In the mix, I've owned all the Hifiman, HiSoundAudio DAPs, excluding the latest models, and a few from iRiver, Cowon, and Sony that were arguably declared audiophile grade.  All were sold and/or given away.  I even went through many phases of owning DAP/AMP combo stacks/bricks that sure sounded really good, but I grew tired of hauling it around, losing and/or fixing expensive ICs', unexpectedly running out of juice (IMO, all declared specs of battery life is grossly over estimated from real world experience), or having one of the two stacked devices run out of juice, paying an extreme premium for portability, and fiddling and swapping with the whole "synergy" phenomenon.   

 

I went back to a very simple setup (SGS /w ciem/iem) with good SQ and have been happy ever since because I need lite portability. There's a short list of smartphones that offer stellar audio. The Nokia N91 still ranks high on my list that easily rivals a lot of past and current DAPs, but its permanent 4GB of proprietary internal storage and lack of external storage killed it for me as DAP.

post #6 of 22
Thread Starter 

ahhhh the first Galaxy S. It was that good for you? haha
I started using the old Acer as a regular listening DAP and it just feels something is missing, mainly in the Bass and detail of music.
Both my Walkman Z and iPod Classic is bigger and heavier than my NExus phone, would've like something lighter.
THe Walkman E is light and sound quality is good but I guess I got spoiled by the S-Master MX on the Z. THe build quality on the E is kinda mehhhhh it feels as if i yank the charging cable or my cans out too hard it'll just fall apart.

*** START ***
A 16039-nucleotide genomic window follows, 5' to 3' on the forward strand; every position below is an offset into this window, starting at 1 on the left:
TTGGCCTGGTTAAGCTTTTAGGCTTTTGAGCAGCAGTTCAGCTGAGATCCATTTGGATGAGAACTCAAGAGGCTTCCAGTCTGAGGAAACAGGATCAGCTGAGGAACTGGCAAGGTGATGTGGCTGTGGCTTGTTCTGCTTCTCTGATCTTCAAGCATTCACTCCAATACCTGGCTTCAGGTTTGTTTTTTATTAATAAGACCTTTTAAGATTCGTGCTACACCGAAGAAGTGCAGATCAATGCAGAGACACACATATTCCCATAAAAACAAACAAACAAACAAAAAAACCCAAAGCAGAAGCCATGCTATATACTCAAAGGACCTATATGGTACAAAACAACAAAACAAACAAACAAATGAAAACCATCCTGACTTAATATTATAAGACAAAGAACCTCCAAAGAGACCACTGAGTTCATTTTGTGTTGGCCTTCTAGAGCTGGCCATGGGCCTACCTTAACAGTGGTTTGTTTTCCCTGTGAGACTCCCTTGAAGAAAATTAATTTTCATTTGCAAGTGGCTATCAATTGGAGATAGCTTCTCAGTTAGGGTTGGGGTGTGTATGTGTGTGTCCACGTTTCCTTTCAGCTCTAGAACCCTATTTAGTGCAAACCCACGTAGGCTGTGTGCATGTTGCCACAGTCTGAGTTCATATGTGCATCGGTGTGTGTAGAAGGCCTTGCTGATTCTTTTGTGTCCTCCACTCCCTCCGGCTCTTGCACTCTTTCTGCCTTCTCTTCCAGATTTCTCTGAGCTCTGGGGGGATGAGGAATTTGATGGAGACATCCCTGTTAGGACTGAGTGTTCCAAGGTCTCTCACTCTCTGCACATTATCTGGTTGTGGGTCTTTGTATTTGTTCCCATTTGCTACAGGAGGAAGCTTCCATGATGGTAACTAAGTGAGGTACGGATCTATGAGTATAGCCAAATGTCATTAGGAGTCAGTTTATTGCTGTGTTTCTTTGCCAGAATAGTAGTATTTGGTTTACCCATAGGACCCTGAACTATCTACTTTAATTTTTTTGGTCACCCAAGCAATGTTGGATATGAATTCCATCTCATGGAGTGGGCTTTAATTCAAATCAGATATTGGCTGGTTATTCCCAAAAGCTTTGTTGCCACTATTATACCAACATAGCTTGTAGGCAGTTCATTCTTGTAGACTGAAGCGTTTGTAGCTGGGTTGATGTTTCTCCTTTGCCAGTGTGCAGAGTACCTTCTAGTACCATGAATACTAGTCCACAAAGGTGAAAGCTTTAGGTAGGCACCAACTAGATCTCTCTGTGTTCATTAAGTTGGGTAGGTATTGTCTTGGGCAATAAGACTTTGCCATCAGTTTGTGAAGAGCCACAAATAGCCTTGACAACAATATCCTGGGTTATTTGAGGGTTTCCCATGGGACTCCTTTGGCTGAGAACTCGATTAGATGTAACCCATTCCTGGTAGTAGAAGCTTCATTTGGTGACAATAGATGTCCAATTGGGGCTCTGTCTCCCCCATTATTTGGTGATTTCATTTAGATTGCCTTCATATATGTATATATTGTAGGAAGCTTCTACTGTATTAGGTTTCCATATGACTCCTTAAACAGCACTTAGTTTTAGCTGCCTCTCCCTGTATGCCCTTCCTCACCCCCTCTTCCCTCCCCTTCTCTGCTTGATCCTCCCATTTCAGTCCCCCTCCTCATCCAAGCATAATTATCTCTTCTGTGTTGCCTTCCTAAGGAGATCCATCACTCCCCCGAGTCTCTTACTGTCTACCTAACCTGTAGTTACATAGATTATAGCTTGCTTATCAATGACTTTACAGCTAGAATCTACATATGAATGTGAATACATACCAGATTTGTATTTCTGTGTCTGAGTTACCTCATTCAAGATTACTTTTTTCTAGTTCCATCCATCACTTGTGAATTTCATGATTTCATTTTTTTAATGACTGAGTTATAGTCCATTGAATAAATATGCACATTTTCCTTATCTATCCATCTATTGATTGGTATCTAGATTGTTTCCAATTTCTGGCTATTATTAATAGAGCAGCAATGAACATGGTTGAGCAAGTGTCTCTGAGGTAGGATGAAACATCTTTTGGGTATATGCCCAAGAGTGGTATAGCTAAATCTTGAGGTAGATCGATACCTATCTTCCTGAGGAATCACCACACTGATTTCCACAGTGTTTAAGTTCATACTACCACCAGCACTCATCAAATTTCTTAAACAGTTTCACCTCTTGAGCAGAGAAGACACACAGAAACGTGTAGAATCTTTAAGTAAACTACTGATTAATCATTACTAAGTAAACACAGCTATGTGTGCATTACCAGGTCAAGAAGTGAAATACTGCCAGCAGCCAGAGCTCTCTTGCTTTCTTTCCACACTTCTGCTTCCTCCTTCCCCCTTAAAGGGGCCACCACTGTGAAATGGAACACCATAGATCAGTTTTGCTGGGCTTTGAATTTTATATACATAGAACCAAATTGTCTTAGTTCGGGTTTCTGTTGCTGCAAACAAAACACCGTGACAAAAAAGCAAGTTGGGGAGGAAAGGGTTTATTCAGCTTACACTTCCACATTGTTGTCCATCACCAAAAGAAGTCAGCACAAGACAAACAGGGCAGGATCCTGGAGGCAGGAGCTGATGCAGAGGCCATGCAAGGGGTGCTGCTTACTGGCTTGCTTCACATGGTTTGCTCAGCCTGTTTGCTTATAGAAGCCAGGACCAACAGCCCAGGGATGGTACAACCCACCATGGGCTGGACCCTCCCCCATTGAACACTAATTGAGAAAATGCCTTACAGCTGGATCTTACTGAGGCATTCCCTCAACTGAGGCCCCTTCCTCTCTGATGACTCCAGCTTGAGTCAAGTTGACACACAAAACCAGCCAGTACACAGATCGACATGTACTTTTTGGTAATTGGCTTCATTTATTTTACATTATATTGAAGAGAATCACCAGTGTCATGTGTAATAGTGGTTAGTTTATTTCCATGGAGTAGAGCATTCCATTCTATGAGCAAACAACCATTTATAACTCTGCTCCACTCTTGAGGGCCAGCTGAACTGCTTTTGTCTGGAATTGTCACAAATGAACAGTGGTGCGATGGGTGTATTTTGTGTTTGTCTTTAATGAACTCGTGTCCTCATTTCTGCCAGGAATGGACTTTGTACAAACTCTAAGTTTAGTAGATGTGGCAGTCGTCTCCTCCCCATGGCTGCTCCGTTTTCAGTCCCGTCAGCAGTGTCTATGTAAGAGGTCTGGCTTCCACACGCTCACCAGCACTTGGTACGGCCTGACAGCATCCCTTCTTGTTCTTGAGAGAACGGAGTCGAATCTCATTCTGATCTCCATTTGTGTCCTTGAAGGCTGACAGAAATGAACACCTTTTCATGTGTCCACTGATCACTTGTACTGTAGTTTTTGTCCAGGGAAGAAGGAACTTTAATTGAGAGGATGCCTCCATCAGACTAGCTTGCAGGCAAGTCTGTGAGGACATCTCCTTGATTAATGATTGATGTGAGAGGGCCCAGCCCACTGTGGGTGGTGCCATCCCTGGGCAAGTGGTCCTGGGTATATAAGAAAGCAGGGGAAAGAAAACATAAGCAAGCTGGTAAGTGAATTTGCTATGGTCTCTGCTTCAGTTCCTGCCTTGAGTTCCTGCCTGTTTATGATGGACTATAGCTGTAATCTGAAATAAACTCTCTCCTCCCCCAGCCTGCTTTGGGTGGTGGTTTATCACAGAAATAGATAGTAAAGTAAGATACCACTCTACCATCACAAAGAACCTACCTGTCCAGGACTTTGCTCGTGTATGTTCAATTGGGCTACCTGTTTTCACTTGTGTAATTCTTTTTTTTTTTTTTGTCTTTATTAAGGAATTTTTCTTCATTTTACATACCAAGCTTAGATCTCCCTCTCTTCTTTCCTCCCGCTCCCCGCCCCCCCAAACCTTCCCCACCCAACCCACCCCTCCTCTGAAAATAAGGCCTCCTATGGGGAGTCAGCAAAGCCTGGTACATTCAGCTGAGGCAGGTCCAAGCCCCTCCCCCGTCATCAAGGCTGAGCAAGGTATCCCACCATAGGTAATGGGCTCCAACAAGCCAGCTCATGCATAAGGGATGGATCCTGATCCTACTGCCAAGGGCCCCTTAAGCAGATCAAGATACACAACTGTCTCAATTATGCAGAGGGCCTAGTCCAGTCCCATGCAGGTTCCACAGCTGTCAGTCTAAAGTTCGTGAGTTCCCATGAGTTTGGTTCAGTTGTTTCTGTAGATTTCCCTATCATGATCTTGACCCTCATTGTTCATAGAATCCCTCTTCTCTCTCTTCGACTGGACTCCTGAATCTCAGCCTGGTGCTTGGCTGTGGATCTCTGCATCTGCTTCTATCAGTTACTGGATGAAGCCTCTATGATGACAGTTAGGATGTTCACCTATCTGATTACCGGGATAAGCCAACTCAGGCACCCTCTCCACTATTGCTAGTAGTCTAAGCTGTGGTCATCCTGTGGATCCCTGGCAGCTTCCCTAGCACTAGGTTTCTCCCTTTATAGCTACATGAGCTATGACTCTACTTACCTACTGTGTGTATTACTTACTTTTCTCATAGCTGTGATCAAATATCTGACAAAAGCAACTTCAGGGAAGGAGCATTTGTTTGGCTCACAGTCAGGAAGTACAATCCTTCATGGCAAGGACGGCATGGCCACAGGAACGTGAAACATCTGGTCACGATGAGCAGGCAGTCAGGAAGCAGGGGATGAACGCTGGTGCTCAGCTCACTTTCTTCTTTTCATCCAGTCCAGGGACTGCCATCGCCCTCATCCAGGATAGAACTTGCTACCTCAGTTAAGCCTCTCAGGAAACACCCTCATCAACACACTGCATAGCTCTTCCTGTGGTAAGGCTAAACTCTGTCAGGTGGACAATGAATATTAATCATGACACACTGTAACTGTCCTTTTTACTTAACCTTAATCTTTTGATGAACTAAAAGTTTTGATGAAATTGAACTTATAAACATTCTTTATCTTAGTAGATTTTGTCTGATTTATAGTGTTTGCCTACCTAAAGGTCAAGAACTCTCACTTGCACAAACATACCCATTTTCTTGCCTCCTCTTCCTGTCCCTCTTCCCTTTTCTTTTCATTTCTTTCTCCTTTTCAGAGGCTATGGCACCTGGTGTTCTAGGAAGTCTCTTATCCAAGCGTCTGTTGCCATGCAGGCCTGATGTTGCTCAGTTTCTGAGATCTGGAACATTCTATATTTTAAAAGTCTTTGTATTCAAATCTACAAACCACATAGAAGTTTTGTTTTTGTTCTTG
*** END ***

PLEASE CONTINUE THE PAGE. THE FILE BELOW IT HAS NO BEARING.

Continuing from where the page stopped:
Wonder if it always has to be flagship phones that have to sound great...

post #7 of 22

"Good enough" after rooting it and applying Voodoo sounds and Neutron, yes.  I use to be an early techie adopter and always bought the latest and greatest, but it's been years since I've been in that mode.  

 

No, the latest and greatest flagship smartphones doesn't always have the best audio quality.  It may have the specs on paper to potentially sound great, but often times implementation and/or locking down the hardware potential with the OS and other proprietary means are usually the usual suspects along with price to implement an audiophile quality DAC and amplification. Hi-fidelity is usually an after thought that ranks behind entertainment and social media.

 

Hi-fi audio to the standards of most members here is still an afterthought as that's not viable revenue stream - yet.  The only company I see really starting to capitalize on this opportunity is Apple as my wife's iPhone 4 actually sounds pretty good. I've read members ditch their portable stacks for just their iPhones because the specs and subjective SQ are that good now.  It's only a matter of time before before they monopolize on it and offer true hi-rez music that's fully supported by the hardware without down sampling.  Perhaps, when that day comes, I'll ditch my SGS for the latest and greatest iphone X.  The only feature that most people would want, myself included, is the external storage availability, but I don't foresee that ever happening as that would create a potential backdoor for easier hacking into the iOS.

post #8 of 22